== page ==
Charmley describes his book as a political biography and that is what it is. Churchill’s private life is only touched on insofar as it is relevant to his political career. Churchill’s personality on the other hand is very relevant indeed and Charmley has much to say on that subject.
Throughout his career Churchill was dogged by suspicions of disloyalty and treachery. He did after all change parties twice and he was never trusted by his parliamentary colleagues. Charmley however makes it clear that such accusations are unjust. Winston Churchill was a man whose views on most subjects were formed very early in his life and he was remarkably consistent in adhering to his views. When the Conservative Party abandoned free trade (something in which Churchill believed passionately) Churchill abandoned the Party rather than change his views. His abandonment of the Liberals in 1924 can hardly be seen as treachery – the Liberal Party had simply ceased to exist as a viable force in British politics. It was not really a matter of deserting a sinking ship – the ship had already sunk. 
Churchill in fact was never truly either a Conservative or a Liberal. He had a distaste for party politics and he never even pretended to be a loyal party man. He was happiest when serving in coalition governments. He was, if such a thing could exist, a liberal conservative. His belief in social reform was perfectly sincere. In this he was motivated partly by a conviction that the only way of saving the traditional Britain in which he grew up was by giving those at the bottom of the heap a much better deal. He was also, to do him justice, genuinely shocked by the condition of the poor in late Victorian Britain. It might in fact be more accurate to describe Churchill as a liberal reactionary.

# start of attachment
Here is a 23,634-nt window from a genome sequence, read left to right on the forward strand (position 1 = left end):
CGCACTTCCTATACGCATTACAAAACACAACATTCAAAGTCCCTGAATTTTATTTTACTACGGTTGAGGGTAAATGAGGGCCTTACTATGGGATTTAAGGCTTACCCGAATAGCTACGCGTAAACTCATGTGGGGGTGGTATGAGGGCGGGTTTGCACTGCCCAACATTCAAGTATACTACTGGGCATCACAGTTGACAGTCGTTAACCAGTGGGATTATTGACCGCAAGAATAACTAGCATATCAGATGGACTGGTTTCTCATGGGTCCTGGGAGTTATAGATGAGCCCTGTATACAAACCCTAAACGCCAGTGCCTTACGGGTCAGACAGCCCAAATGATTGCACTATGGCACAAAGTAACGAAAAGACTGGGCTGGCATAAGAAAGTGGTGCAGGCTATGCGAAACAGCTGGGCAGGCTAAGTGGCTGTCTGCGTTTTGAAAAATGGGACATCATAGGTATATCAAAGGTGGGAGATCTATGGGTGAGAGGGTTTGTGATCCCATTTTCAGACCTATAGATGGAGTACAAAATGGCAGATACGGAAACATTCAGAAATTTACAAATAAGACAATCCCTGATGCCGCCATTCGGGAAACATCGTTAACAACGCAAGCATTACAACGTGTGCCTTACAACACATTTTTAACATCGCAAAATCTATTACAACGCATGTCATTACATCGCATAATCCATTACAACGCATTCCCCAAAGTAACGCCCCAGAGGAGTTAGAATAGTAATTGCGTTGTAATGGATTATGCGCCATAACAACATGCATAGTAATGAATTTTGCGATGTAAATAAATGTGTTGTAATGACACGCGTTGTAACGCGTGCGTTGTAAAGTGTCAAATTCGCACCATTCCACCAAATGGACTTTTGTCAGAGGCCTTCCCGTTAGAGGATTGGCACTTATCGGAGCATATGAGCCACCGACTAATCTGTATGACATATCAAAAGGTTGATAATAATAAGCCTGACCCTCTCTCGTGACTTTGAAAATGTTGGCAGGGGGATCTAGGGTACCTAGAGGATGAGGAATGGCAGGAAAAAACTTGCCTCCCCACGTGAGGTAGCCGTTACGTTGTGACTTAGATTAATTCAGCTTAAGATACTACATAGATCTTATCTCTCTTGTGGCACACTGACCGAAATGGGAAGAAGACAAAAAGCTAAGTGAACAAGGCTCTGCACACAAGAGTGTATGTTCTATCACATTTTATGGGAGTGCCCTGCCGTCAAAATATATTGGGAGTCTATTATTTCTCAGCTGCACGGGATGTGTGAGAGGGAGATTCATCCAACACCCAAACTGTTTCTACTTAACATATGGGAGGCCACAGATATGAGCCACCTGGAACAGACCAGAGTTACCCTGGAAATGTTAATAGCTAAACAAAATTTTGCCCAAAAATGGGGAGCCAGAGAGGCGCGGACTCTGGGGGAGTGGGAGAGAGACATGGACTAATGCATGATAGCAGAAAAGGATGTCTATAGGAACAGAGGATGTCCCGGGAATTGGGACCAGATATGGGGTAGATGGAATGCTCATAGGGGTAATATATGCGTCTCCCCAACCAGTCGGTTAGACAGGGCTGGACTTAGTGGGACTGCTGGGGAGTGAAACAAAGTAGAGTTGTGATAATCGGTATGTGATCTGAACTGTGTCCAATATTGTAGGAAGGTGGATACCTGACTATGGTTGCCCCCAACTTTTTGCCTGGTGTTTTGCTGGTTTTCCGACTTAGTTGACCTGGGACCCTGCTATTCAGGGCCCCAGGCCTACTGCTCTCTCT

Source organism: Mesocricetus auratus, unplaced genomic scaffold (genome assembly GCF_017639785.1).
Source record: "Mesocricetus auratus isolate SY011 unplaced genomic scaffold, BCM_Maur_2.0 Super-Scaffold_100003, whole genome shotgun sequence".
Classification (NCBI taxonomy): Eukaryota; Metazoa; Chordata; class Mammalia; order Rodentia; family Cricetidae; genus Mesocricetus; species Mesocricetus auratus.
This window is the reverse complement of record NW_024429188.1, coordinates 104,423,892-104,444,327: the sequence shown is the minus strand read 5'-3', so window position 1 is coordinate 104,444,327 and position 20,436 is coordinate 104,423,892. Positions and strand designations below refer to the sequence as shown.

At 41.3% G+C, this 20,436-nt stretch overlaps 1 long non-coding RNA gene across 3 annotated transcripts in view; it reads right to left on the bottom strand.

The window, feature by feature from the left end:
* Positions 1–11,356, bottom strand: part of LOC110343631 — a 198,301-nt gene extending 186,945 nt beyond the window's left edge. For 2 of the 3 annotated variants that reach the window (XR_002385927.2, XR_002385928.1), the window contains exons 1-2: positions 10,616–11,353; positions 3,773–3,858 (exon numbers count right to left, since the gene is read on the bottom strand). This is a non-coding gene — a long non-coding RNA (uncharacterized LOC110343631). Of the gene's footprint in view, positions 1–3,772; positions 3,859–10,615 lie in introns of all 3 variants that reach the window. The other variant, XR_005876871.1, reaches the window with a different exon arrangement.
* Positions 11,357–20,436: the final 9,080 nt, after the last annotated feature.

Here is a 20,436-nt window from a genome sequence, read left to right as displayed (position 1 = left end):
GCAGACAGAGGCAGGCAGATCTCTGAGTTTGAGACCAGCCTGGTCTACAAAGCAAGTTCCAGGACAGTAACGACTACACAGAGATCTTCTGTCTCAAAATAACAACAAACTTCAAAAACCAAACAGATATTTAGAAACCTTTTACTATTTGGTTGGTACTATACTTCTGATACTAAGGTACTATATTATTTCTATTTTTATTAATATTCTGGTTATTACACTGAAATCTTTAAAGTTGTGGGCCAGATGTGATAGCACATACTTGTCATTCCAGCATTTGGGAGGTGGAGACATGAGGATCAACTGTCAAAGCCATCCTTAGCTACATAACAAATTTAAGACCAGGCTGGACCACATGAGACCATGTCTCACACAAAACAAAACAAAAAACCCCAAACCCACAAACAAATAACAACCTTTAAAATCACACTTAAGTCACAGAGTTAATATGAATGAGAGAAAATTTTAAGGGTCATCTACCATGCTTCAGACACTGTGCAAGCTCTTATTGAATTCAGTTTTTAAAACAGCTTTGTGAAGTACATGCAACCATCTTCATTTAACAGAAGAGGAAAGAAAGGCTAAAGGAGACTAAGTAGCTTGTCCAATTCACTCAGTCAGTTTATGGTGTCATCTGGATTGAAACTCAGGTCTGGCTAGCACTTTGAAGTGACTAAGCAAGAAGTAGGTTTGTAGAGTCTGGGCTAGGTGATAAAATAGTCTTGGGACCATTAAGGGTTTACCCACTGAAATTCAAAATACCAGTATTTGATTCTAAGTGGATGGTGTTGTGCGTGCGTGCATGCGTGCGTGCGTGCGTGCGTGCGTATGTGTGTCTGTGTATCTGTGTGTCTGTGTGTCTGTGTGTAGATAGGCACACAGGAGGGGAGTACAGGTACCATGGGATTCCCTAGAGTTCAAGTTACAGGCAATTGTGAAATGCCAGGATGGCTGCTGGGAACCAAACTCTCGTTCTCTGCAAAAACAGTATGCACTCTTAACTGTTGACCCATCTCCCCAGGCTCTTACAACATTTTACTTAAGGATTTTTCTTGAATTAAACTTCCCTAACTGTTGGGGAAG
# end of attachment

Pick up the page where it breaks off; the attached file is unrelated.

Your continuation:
Churchill also believed just as strongly that Britain could and should continue to play the part of a Great Power and that the Empire could and should be preserved. 
The difficulty, as Charmley makes clear, was that by the twentieth century Britain simply could not afford to remain a Great Power and maintain the Empire and embark on ambitious social reform. It was doubtful if the country could afford to do even two of these things; doing all three was out of the question. This was something that Churchill was never able to understand or accept.
Churchill’s greatest flaw was unquestionably his belief in his own military genius. Having been a humble Second Lieutenant in the 4th Hussars and having participated in a minor colonial campaign on the Northwest Frontier in 1895 had convinced him that he knew more about military strategy than any general. Having been appointed First Lord of the Admiralty he assumed that this was enough to transform him into an expert on naval strategy as well.